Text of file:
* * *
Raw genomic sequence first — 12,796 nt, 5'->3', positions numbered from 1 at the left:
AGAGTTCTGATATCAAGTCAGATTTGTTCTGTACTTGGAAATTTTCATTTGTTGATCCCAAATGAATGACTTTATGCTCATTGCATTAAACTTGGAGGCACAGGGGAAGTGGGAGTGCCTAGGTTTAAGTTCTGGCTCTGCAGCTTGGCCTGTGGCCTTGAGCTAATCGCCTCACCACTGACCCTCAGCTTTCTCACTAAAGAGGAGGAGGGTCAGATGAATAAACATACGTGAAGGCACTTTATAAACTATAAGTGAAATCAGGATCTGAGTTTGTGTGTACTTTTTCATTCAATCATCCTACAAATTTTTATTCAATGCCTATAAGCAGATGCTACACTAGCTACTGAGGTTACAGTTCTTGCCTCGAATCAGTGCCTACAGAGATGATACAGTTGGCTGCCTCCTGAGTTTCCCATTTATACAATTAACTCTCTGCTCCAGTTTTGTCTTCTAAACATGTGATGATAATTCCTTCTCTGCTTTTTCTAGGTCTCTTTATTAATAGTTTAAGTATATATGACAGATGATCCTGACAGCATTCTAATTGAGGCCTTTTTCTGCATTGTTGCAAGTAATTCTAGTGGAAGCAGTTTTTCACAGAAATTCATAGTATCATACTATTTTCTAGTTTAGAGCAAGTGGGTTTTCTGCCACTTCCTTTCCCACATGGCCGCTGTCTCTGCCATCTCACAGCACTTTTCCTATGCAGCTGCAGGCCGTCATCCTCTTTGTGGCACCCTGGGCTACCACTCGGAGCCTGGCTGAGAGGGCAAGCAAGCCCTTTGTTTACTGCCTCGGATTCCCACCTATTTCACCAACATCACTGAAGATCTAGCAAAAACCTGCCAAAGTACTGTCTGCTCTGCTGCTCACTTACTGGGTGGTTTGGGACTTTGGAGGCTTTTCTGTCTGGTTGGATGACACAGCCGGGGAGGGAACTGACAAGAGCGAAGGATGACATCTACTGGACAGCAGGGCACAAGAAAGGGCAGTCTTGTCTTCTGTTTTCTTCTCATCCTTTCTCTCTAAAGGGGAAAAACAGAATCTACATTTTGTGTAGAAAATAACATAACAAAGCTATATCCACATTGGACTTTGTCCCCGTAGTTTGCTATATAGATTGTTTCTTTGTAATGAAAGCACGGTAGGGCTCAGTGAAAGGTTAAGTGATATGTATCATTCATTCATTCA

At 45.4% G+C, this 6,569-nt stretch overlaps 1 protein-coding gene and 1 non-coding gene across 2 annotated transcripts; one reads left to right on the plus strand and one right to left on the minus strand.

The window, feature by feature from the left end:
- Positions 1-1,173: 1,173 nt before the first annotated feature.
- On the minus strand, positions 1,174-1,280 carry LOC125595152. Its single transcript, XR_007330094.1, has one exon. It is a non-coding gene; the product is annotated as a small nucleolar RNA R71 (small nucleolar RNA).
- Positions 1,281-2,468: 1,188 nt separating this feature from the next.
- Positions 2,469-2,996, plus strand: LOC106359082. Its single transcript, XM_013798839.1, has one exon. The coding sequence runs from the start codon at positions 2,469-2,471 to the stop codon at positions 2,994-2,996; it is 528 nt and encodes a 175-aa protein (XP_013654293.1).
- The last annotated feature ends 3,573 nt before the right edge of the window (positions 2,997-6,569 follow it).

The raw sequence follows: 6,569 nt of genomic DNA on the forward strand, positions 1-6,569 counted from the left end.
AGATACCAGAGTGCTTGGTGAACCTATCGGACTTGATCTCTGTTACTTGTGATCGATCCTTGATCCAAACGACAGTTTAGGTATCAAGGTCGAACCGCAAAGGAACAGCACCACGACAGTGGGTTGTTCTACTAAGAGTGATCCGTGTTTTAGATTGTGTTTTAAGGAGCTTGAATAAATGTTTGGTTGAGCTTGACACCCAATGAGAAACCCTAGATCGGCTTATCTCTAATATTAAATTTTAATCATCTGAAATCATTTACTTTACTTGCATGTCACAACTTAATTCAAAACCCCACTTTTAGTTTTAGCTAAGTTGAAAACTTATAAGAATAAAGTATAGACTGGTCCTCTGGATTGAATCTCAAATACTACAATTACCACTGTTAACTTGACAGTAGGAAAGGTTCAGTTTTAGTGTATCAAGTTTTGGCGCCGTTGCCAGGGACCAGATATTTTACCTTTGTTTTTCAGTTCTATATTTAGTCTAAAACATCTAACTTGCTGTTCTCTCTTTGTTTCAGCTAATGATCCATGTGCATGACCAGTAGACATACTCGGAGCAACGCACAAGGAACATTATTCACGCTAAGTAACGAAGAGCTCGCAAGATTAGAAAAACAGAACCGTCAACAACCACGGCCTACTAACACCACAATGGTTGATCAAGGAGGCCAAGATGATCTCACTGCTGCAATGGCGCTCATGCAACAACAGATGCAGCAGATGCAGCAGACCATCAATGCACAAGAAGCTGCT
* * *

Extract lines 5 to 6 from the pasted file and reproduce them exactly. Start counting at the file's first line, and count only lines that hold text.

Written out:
- Positions 1-1,173: 1,173 nt before the first annotated feature.
- On the minus strand, positions 1,174-1,280 carry LOC125595152. Its single transcript, XR_007330094.1, has one exon. It is a non-coding gene; the product is annotated as a small nucleolar RNA R71 (small nucleolar RNA).